WASHINGTON—The United States urged Southeast Asia’s regional bloc on Tuesday to do more to combat human trafficking after two of its member states were blacklisted for failing to act decisively against exploitation of migrant labourers.
A Democratic senator also questioned whether Malaysia, one of the countries downgraded in a State Department report last month, should be excluded from a U.S.-backed trans-Pacific trade pact currently under negotiation.
Longtime U.S. ally Thailand was also demoted to the lowest level in the annual U.S. rankings of governments’ anti-trafficking efforts, principally over abusive practices in the Thai seafood industry.
Scot Marciel, the top U.S. diplomat for Southeast Asia, told a congressional hearing the Association of Southeast Asian Nations, or ASEAN, is slowly beginning to address human trafficking but “can and should do more.”
The so-called “tier 3” rankings for Thailand and Malaysia mean they could face U.S. sanctions. Other ASEAN members, Laos, Cambodia and Myanmar are on a watch list. Those poorer nations are a source of cheap labour for garment factories, long-haul fishing boats, plantations and households in their more prosperous neighbours.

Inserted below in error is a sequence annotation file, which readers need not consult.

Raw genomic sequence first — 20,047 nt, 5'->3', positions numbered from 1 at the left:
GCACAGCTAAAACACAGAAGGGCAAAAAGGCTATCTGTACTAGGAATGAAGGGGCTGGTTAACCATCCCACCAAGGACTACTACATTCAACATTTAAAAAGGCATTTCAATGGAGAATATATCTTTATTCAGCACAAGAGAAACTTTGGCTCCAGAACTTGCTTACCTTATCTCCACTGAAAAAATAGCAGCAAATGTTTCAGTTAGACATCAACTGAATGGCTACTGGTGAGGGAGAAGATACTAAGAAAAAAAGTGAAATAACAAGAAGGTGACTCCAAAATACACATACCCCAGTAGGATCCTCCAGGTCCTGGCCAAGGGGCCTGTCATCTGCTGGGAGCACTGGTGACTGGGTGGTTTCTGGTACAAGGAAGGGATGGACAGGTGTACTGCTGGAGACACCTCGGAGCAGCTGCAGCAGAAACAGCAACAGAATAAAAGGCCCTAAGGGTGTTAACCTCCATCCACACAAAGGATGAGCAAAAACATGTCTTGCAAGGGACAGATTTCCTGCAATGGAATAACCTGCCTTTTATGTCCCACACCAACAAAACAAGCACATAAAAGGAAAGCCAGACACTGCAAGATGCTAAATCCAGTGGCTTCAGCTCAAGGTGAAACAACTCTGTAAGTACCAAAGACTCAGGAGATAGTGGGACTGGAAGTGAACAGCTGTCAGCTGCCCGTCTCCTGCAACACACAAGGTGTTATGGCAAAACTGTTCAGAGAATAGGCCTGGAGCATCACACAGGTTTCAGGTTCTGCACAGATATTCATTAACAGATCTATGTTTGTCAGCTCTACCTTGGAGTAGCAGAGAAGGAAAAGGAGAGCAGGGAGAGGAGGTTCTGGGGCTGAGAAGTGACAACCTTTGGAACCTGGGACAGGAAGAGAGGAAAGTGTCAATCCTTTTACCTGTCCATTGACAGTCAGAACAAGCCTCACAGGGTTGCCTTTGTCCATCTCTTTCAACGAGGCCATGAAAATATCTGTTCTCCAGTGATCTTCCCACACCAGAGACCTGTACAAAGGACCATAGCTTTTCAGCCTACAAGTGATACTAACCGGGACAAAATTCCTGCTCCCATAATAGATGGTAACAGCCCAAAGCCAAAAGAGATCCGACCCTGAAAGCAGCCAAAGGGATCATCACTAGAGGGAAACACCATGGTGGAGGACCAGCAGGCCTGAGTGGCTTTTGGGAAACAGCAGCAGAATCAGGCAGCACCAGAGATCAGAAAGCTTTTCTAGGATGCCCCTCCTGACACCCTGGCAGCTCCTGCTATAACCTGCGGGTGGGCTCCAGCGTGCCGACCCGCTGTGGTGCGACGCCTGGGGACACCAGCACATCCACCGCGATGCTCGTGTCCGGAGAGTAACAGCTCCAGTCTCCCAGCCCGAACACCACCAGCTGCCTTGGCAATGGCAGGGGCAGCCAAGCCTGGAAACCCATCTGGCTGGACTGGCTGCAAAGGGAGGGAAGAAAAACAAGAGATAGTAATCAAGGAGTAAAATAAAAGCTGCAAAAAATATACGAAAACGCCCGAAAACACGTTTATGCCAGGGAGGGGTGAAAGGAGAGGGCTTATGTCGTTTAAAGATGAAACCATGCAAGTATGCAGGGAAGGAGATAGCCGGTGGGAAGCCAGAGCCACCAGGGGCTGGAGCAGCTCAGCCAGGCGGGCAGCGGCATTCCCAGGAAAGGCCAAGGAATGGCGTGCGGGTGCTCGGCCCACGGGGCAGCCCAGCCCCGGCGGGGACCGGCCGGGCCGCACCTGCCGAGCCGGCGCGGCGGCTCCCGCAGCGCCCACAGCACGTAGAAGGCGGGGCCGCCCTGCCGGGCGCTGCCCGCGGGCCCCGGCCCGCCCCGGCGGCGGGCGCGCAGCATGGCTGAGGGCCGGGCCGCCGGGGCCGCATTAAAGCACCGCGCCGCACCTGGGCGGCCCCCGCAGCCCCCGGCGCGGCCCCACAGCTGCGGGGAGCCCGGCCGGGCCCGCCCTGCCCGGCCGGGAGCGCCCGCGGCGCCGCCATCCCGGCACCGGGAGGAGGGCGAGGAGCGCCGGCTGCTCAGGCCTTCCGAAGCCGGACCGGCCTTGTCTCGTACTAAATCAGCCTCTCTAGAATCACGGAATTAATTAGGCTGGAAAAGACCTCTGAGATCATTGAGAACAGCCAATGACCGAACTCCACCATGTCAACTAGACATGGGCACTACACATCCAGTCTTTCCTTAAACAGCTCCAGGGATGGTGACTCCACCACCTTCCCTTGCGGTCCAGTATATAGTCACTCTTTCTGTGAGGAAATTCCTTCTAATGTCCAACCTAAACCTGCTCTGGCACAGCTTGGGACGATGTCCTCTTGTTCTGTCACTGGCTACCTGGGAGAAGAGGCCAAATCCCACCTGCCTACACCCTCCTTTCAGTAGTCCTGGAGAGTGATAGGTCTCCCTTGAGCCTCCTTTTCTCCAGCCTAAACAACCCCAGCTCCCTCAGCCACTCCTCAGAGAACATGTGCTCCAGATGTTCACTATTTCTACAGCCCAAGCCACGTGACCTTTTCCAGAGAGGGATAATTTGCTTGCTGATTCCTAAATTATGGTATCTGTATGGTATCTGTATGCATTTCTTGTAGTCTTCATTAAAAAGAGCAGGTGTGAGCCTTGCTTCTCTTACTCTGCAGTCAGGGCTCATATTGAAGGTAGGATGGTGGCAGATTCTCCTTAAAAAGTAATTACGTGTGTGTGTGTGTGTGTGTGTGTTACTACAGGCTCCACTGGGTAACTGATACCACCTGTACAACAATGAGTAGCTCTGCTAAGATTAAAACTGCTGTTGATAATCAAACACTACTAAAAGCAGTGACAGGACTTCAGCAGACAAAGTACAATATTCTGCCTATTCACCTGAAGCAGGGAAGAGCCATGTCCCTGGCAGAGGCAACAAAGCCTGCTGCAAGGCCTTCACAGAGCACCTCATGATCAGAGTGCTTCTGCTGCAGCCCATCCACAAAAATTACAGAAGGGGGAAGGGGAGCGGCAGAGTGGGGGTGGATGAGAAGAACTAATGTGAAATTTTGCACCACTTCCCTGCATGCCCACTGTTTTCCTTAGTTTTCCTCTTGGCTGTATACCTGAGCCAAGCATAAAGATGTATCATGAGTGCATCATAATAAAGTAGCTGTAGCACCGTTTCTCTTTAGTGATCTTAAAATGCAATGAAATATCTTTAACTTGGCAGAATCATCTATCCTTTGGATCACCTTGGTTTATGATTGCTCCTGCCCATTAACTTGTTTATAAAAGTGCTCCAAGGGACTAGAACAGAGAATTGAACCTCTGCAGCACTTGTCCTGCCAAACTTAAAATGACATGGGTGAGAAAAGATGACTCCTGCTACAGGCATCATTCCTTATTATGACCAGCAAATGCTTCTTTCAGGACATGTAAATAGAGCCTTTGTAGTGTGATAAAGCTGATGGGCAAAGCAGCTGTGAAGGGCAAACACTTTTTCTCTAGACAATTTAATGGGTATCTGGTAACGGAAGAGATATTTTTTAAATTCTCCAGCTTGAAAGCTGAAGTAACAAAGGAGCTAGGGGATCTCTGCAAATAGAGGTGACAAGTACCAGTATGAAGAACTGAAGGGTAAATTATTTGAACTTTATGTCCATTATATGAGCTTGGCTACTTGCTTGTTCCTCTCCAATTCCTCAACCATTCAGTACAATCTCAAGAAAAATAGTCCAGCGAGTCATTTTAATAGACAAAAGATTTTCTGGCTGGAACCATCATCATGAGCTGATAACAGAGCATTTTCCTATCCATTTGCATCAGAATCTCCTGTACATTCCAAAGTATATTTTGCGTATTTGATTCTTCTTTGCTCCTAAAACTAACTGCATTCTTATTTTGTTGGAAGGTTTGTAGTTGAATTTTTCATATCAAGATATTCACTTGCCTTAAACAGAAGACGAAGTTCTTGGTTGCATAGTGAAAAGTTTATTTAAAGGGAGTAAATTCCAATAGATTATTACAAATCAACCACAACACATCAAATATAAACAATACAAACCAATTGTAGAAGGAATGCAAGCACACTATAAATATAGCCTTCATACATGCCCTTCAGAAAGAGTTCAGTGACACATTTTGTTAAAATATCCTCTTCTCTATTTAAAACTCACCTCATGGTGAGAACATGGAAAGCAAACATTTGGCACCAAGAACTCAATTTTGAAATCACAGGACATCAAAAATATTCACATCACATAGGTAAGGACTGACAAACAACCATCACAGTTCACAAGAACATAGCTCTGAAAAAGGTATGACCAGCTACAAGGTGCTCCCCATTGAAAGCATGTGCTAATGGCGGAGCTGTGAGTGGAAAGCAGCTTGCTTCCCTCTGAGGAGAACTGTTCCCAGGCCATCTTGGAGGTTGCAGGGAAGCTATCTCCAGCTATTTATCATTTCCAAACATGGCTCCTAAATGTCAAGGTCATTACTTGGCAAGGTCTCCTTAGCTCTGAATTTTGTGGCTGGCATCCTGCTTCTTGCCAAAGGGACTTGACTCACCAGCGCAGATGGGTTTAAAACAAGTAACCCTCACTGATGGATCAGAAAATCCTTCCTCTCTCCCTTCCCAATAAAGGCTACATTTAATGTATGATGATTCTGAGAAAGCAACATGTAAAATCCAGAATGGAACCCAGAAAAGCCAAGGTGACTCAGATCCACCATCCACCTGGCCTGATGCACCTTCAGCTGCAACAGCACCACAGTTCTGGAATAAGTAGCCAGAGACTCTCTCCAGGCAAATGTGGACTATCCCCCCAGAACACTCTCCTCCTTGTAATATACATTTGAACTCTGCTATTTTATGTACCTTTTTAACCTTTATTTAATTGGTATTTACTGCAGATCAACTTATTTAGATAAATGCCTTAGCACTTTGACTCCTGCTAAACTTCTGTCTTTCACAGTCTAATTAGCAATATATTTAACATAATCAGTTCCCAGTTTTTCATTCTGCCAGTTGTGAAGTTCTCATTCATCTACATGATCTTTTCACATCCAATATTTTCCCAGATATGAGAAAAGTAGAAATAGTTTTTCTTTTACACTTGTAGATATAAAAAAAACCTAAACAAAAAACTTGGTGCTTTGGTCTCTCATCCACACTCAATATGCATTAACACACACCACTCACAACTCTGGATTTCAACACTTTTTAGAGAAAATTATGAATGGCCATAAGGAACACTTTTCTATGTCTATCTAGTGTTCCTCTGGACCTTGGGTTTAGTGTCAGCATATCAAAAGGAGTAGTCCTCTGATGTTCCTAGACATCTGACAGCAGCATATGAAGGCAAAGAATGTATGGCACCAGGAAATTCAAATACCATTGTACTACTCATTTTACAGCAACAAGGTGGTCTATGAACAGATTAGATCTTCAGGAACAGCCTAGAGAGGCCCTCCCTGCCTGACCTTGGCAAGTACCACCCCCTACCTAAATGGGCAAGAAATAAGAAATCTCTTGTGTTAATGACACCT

Thailand and Malaysia are principally destination countries, and Marciel said the downgrade of two important partners in Asia indicated that the rankings were not based on political considerations.
Thailand, already facing restrictions on U.S. security assistance after a military coup in May, had lobbied hard to avoid the blacklisting, and it has complained the U.S. did not recognize the progress it’s made. But Luis CdeBaca, U.S. ambassador-at-large for human trafficking issues, said those efforts were almost exclusively focused on the sex industry.
“While we want that, and while we laud the people who are doing that in Thailand, the crushing numbers actually show up in forced labour,” CdeBaca told a Senate panel that oversees policy toward East Asia. He said he hoped the downgrade would heighten awareness in the region of the seriousness of labour trafficking.
On the positive side of the ledger in Southeast Asia, CdeBaca said ASEAN has taken initial steps toward drafting a convention on trafficking in persons and a regional plan of action. The U.S. also wants it to establish a secretariat on human trafficking.
Sen. Ben Cardin, the Democratic chair of the Senate panel, welcomed efforts by ASEAN members Vietnam and Brunei against human trafficking, notwithstanding other concerns over other aspects of their records on human rights.
But he took aim at Malaysia, which he said had moved in the “wrong direction” despite spending four years on the U.S. watch list before its downgrade last month. Cardin said this showed the need for enforceable labour standards in the Trans-Pacific Partnership, or TPP—the free trade pact the U.S. is negotiating with 11 other nations, including Malaysia.
“Are they ready for TPP if they can’t deal with their trafficking issues? It raises a question to me,” Cardin said.